Pumas are found in almost every type of country, including mountain tops, grasslands, deserts, and temperate and tropical forests. They are solitary hunters, preying on animals up to the size of deer. Some individuals prey on livestock, and farmers have waged extensive war on the species, which is nonetheless still numerous in Central and South America. In North America it had largely disappeared from the eastern two thirds of the continent by 1950, except for some survivors in Florida. Since then, however, there has been expansion of its range, especially in the central United States W of the Mississippi; there have been occasional confirmed pumas in New England since the mid-1990s. Some of the individuals spotted in the East, however, have been pets that were released. Pumas avoid contact with humans and rarely attack them.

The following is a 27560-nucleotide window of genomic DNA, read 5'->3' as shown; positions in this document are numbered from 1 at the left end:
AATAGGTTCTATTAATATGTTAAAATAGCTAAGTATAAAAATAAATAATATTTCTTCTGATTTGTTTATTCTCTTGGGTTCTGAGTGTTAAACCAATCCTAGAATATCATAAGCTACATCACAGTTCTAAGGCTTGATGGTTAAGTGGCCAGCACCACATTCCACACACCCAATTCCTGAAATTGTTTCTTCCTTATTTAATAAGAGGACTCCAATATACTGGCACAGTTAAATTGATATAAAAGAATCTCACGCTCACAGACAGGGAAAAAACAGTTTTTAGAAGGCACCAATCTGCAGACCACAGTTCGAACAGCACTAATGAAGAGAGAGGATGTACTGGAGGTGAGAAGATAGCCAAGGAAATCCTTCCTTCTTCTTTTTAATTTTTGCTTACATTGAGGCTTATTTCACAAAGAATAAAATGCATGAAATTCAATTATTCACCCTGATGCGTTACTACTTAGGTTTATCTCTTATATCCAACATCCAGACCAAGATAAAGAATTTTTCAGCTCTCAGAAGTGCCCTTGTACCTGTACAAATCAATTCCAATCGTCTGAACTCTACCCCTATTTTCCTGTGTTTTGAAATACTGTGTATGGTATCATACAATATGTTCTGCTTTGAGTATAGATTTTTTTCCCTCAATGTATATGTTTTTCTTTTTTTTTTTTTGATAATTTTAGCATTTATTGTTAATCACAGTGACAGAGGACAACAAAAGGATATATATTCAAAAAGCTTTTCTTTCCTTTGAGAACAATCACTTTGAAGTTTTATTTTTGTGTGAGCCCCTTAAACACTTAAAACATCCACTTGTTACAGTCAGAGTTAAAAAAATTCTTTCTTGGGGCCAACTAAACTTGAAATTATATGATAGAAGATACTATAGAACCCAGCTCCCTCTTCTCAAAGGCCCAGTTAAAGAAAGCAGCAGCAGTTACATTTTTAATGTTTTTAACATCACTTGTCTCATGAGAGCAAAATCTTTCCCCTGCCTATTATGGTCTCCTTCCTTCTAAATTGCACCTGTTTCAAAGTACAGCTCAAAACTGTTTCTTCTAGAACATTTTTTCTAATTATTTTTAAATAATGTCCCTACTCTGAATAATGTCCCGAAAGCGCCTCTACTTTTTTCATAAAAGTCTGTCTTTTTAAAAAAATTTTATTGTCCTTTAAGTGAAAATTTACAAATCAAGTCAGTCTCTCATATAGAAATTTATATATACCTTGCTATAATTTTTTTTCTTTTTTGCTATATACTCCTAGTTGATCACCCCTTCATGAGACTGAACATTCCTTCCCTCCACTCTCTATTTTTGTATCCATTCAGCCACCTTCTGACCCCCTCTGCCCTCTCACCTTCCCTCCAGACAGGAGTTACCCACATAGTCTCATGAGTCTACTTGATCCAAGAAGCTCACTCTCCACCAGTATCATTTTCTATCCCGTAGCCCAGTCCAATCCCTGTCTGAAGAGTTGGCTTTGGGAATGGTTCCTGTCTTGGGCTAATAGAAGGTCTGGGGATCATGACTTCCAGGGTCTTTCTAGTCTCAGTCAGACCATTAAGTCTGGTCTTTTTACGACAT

Pumas are classified in the phylum Chordata, subphylum Vertebrata, class Mammalia, order Carnivora, family Felidae.
The Columbia Electronic Encyclopedia, 6th ed. Copyright © 2023, Columbia University Press. All rights reserved.
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